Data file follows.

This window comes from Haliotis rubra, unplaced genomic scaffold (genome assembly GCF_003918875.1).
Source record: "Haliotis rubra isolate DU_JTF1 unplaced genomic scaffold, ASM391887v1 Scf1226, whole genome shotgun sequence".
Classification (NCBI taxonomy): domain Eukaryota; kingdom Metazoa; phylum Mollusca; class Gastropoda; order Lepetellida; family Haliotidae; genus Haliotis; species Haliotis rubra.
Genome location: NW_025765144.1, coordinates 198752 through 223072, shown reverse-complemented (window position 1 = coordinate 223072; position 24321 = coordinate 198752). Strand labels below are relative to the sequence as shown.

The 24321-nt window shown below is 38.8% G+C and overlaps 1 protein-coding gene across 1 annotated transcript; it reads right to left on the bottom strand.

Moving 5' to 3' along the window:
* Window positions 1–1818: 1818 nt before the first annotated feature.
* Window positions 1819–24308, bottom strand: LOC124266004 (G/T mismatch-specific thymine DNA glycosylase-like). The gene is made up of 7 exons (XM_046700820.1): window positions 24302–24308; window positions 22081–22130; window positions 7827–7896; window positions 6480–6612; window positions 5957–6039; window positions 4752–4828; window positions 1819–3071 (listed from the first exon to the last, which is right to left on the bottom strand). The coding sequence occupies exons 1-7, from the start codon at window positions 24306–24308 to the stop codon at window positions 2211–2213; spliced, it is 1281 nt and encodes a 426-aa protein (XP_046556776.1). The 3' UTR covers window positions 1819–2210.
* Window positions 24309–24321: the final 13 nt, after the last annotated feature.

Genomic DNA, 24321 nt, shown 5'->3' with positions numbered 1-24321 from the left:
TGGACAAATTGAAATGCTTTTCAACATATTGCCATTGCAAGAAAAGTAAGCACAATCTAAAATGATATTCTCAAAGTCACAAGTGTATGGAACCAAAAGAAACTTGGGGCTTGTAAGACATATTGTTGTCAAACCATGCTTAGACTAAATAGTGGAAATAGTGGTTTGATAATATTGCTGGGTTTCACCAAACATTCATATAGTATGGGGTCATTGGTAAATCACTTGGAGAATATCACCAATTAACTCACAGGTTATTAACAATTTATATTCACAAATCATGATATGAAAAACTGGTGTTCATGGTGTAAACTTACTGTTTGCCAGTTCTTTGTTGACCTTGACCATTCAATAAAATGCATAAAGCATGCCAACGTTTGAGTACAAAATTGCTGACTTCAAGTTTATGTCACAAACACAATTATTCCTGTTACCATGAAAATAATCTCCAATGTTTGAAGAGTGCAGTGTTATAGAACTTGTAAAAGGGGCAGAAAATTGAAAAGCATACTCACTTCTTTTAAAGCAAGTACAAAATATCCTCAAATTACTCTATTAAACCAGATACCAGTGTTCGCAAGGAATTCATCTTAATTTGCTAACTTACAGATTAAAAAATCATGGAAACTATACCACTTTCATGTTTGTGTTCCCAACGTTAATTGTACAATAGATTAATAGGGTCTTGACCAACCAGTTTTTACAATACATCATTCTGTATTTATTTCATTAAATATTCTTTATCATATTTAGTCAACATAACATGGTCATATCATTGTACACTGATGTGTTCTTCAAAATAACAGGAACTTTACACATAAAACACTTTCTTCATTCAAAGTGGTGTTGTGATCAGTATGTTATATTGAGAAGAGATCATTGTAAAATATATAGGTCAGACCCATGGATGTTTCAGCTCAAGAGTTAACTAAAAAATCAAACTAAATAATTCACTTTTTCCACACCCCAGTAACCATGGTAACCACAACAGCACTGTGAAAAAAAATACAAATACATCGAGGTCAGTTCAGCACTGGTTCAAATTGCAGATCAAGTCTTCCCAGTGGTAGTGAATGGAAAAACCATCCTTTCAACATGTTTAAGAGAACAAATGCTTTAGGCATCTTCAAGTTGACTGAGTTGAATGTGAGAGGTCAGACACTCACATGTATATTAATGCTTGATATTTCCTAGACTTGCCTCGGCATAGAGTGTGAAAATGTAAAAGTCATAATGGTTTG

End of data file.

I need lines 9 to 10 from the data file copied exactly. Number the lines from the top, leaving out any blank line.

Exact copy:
* Window positions 24309–24321: the final 13 nt, after the last annotated feature.

Genomic DNA, 24321 nt, shown 5'->3' with positions numbered 1-24321 from the left: